Between June and August, the Idaho Fish and Game Department hazed the bears multiple times, patrolled neighborhoods and talked with residents about securing attractants to reduce future conflicts. But the bears continued getting into chicken feed, cat and dog food, and garbage. They attempted to break into an occupied trailer, damaged homes, pushed on an occupied tent, climbed on porches, were aggressive toward people, and got doused with bear spray twice.

Eventually, Idaho wildlife managers trapped and killed the two year-and-a-half-old grizzlies, after consulting with the U.S. Fish and Wildlife Service, according to a Fish and Game press release.

Grizzly bears are currently listed as threatened under the Endangered Species Act, though Wyoming, Idaho and Montana wildlife managers and politicians want to see those protections removed, arguing the populations have recovered since 1975 when they were given federal protections. Wildlife advocates are pushing back, concerned that removing federal protections would lead to unfettered grizzly killing by wildlife managers and hunters.

Sarah Cubells, communications coordinator for the Henrys Fork Wildlife Alliance, said the imbroglio was evidence of the need for a countywide bear-resistant trash can requirement in Fremont County, Idaho.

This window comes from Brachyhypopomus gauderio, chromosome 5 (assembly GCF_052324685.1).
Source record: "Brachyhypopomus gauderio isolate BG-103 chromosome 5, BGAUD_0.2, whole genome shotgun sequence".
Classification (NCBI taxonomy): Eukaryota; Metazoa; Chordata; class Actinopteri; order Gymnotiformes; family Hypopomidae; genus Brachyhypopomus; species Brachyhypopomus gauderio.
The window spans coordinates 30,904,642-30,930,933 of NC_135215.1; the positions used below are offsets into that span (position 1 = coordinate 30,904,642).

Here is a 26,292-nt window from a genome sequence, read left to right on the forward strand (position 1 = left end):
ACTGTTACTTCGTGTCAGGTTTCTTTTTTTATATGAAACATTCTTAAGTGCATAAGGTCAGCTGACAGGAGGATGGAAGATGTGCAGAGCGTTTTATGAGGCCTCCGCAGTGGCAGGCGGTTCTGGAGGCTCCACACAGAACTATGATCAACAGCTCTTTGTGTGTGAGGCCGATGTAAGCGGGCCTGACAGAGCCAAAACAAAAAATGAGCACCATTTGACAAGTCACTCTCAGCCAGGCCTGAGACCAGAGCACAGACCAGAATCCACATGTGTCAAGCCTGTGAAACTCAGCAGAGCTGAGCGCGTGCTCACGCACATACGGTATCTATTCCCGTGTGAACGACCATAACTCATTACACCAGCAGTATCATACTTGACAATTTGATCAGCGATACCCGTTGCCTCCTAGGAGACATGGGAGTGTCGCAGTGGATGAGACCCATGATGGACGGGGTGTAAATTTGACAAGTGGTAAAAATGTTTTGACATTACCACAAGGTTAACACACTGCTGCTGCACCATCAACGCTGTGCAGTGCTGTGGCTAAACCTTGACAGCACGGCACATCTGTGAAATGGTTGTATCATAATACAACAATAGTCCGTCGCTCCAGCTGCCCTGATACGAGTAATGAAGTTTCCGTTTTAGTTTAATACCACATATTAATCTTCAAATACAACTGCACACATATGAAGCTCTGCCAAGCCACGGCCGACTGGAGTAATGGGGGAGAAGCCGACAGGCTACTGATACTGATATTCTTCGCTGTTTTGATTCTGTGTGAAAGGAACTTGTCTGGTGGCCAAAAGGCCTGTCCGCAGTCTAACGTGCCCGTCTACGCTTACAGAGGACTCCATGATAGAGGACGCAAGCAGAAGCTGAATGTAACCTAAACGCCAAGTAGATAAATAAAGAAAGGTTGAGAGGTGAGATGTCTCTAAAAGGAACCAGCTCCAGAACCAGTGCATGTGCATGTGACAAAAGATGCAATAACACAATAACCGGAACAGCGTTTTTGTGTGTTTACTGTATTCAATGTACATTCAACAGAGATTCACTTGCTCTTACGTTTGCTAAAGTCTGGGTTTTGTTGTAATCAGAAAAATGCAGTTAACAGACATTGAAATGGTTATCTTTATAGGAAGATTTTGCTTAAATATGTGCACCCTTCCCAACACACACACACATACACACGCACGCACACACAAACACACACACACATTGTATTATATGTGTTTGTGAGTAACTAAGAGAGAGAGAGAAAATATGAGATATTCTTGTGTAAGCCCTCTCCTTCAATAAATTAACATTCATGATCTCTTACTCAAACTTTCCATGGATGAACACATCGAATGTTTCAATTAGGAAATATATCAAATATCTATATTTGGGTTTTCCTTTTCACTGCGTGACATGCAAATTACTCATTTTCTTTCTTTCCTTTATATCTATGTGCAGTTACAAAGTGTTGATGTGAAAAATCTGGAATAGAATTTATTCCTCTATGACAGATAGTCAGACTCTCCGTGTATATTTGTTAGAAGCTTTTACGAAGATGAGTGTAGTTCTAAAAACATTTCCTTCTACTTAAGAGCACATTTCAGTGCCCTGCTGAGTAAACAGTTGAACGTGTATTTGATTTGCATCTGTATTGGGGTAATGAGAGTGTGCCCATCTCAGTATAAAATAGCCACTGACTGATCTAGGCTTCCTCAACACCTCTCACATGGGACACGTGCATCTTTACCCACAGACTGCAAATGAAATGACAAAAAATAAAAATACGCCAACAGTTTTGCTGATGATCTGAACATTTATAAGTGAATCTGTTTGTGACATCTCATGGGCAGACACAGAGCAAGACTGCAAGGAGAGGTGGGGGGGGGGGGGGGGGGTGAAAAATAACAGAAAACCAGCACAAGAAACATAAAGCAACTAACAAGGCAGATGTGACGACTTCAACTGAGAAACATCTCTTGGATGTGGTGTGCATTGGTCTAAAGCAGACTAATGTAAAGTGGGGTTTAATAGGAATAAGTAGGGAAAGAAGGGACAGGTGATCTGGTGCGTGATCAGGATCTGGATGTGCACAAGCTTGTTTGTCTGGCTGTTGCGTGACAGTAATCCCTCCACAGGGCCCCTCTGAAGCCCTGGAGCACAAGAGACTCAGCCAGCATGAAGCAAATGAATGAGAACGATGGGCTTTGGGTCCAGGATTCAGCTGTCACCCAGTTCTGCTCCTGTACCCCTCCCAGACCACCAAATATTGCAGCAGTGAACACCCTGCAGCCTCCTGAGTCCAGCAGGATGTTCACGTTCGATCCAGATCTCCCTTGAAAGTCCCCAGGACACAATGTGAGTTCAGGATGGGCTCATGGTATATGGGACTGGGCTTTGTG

Commissioners there have considered the measure, but it’s been stalled for about a year, Cubells said.

“The density of grizzlies and black bears is so high. We need to educate the public about how important it is to secure your trash,” Cubells said. “We have seen from other places that it is effective to have an ordinance in place.”

In Jackson Hole, county officials haven’t yet written a notice of violation against people who don’t have bear-resistant trash cans, though they have put warnings on about 500 non-compliant trash cans.

Compliance in neighborhoods where requirements have been in place for over a decade is hovering around 99%, county officials said. In southern neighborhoods where bear-resistant trash cans were only required in the last year, compliance is closer to 75%.

Stewart, from the Jackson Hole Wildlife Foundation, said human-bear conflicts this year are below average, but it’s hard to say whether that’s because of the regulations or other environmental conditions, such as the year’s berry crop.

Mike Abbott founded a bear awareness group Teton Valley Bear Wise after Fish and Game killed a female grizzly and her cubs near Tetonia, Idaho, last year. He was critical of Fish and Game’s decision last year, concerned that there was little evidence the bears had gotten into any human-related foods in Idaho. Abbott was critical that Fish and Game didn’t try to relocate the bears before killing them.

“That seems to be a problem with Idaho,” Abbott said. “They can’t find a way to relocate them or don’t want to relocate them.”

But, he said, it’s up to people to keep bears out of trash, dog food and other attractants.

“If we’re going to have more bears and more people, we’ve got to have better control of attractants by people who live out there, otherwise the bears are going to be put down,” Abbott said. “Ultimately it rests with us to figure that out.”